Objectives To evaluate the long-term efficacy and safety of canakinumab in patients with active systemic juvenile idiopathic arthritis (JIA). Methods Patients (2-19 years) entered two phase III studies and continued in the long-term extension (LTE) study. Efficacy assessments were performed every 3 months, including adapted JIA American College of Rheumatology (aJIA-ACR) criteria, Juvenile Arthritis Disease Activity Score (JADAS) and ACR clinical remission on medication criteria (CR ACR). Efficacy analyses are reported as per the intent-to-treat population. Results 144 of the 177 patients (81%) enrolled in the core study entered the LTE. Overall, 75 patients (42%) completed and 102 (58%) discontinued mainly for inefficacy (63/102, 62%), with higher discontinuation rates noted in the late responders group (n=25/31, 81%) versus early responders (n=11/38, 29%). At 2 years, aJIA-ACR 50/70/90 response rates were 62%, 61% and 54%, respectively. CR ACR was achieved by 20% of patients at month 6; 32% at 2 years. A JADAS low disease activity score was achieved by 49% of patients at 2 years. Efficacy results were maintained up to 5 years. Of the 128/177 (72.3%) patients on glucocorticoids, 20 (15.6%) discontinued and 28 (22%) tapered to 0.150 mg/kg/day. Seven patients discontinued canakinumab due to CR. There were 13 macrophage activation syndrome (three previously reported) and no additional deaths (three previously reported). No new safety findings were observed. Conclusion Response to canakinumab treatment was sustained and associated with substantial glucocorticoid dose reduction or discontinuation and a relatively low retention-on-treatment rate. No new safety findings were observed on long-term use of canakinumab. Trial registration numbers NCT00886769, NCT00889863, NCT00426218 and NCT00891046.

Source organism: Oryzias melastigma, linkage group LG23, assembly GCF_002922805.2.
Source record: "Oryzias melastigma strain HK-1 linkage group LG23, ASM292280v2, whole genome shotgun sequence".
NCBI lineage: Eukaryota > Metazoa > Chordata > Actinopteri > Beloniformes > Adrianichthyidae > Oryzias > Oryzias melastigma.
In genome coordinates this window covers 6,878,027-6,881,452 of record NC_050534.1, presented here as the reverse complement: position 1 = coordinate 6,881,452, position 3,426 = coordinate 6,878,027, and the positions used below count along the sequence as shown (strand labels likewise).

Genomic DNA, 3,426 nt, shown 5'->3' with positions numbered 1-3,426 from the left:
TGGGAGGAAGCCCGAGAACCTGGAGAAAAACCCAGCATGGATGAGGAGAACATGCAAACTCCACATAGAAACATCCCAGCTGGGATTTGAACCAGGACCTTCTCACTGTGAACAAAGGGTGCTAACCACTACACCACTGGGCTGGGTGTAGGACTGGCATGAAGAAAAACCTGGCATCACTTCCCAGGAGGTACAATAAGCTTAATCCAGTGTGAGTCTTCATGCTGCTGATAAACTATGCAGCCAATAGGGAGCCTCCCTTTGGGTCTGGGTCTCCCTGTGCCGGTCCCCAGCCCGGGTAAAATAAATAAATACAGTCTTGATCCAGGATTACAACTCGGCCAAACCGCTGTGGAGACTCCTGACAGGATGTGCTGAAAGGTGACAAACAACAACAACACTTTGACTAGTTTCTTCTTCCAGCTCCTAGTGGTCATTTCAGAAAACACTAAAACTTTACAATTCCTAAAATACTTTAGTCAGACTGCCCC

- clinical trial
- long-term extension
- systemic juvenile idiopathic arthritis.
ASJC Scopus subject areas
- Immunology and Allergy
- Biochemistry, Genetics and Molecular Biology(all)